'Come unto Me, and rest;
Lay down, thou weary one, lay down
Thy head upon My breast.'
I came to Jesus as I was,
Weary, and worn, and sad:
I found in Him a resting-place,
And He has made me glad."
Another reason why we should have this rest is, that it will enable us to concentrate all our faculties. Many, who might be strong servants of the Lord, are very weak, because their energies are not concentrated upon one object. They do not say with Paul, "This one thing I do." We are such poor creatures that we cannot occupy our minds with more than one subject, at a time. Why, even the buzzing of a fly, or the trumpeting of a mosquito, would be quite sufficient to take our thoughts away from our present holy service! As long as we have any burden resting on our shoulders, we cannot enjoy perfect rest; and as long as there is any burden on our conscience or heart, we cannot have rest of soul. How are we to be freed from these burdens? Only by yielding ourselves wholly to the Great Burden-Bearer, who says, "Come unto Me, and, I will give you rest. "Possessing this rest, all our faculties will be centred and focussed upon one object, and with undivided hearts we shall seek God's glory.
Having obtained this rest, we shall be able to testify for our Lord. I remember, when I first began to teach in a Sunday-school, that I was speaking one day to my class upon the words, "He that believeth on Me hath everlasting life." I was rather taken by surprise when one of the boys said to me, "Teacher, have you got everlasting life?" I replied, "I hope so." The scholar was not satisfied with my answer, so he asked another question, "But, teacher, don't you know? " The boy was right; there can be no true testimony except that which springs from assured conviction of our own safety and joy in the Lord. We speak that we do know; we believe, and therefore speak. Rest of heart, through coming to Christ, enables us to invite others to Him with great confidence, for we can tell them what heavenly peace He has given to us. This will enable us to put the gospel very attractively, for the evidence of our own experience will help others to trust the Lord for themselves. With the beloved apostle John, we shall be able to say to our hearers, "That which was from the beginning, which we have heard, which we have seen with our eyes, which we have looked upon, and our hands have handled, of the Word of life; (for the life was manifested, and we have seen it, and bear witness, and shew unto you that eternal life, which was with the Father, and was manifested unto us;) that which we have seen and heard declare we unto you, that ye also may have fellowship with us: and truly our fellowship is with the Father, and with His Son Jesus Christ."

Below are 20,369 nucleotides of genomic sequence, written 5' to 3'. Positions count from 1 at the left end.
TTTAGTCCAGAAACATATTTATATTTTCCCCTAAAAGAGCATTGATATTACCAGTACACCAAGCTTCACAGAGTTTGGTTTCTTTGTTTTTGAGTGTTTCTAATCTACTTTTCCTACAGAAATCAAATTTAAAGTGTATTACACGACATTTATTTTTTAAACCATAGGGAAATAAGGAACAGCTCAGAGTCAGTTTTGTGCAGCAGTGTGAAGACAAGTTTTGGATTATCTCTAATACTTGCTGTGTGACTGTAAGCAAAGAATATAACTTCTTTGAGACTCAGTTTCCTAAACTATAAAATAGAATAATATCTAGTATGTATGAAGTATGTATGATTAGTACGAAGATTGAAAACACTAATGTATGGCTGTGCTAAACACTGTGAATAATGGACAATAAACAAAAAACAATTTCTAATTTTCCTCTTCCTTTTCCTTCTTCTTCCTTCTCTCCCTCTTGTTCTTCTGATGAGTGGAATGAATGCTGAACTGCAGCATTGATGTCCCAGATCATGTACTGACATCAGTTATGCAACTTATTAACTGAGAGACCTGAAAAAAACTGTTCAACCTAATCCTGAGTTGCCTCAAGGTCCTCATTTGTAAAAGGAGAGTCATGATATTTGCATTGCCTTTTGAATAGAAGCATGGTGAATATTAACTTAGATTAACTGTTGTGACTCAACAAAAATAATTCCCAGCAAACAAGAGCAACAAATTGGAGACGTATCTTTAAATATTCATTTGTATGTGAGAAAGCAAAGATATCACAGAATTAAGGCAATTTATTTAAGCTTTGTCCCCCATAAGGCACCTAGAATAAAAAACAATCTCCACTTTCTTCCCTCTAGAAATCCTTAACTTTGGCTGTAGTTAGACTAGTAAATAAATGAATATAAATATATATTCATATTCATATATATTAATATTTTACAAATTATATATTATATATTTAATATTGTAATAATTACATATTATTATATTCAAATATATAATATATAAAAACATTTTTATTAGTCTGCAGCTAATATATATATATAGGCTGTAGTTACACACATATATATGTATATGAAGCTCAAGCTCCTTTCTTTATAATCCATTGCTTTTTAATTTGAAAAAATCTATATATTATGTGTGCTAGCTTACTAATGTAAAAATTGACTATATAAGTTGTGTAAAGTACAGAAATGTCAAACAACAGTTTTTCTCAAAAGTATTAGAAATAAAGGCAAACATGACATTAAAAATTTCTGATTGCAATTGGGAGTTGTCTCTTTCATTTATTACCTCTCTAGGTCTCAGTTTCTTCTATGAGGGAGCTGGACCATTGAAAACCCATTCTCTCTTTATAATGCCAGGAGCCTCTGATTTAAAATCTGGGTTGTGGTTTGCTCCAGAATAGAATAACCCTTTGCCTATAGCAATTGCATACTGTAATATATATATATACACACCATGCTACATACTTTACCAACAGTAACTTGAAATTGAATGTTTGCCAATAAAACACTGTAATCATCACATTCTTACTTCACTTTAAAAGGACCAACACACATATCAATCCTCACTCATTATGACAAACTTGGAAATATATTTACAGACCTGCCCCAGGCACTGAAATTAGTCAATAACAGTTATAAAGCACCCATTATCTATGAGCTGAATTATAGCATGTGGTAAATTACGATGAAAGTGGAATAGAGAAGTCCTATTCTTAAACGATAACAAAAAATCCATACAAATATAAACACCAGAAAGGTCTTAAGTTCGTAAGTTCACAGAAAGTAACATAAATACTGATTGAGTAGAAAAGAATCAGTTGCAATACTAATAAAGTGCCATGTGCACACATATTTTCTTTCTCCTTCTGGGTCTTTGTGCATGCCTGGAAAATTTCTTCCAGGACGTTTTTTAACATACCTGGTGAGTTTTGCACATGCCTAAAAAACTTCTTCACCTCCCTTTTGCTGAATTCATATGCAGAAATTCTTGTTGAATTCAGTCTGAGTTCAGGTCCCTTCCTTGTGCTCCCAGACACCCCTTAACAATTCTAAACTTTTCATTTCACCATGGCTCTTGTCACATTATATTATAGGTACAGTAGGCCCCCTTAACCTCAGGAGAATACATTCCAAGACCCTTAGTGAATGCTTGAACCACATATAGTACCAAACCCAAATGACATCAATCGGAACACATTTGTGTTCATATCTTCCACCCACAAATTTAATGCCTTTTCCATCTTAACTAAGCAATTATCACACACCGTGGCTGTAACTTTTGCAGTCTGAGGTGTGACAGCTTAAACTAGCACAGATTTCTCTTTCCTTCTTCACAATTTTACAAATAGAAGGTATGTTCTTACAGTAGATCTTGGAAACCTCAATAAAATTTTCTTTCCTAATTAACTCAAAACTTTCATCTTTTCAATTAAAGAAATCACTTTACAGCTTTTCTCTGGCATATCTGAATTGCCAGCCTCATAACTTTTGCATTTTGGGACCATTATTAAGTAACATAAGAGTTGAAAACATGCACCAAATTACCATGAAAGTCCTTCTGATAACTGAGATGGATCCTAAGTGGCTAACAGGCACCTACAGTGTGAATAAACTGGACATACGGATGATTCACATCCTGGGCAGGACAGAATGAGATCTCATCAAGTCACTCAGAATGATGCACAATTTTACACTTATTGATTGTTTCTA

Once more, this rest is necessary to our growth. The lily in the garden is not taken up and transplanted two or three times a day; that would be the way to prevent all growth. But it is kept in one place, and tenderly nurtured. It is by keeping it quite still that the gardener helps it to attain to perfection. A child of God would grow much more rapidly if he would but rest in one place instead of being always on the move. "In returning and rest shall ye be saved; in quietness and in confidence shall be your strength." Martha was cumbered about much serving; but Mary sat at Jesus' feet. It is not difficult to tell which of them would be the more likely to grow in the grace and knowledge of our Lord Jesus Christ.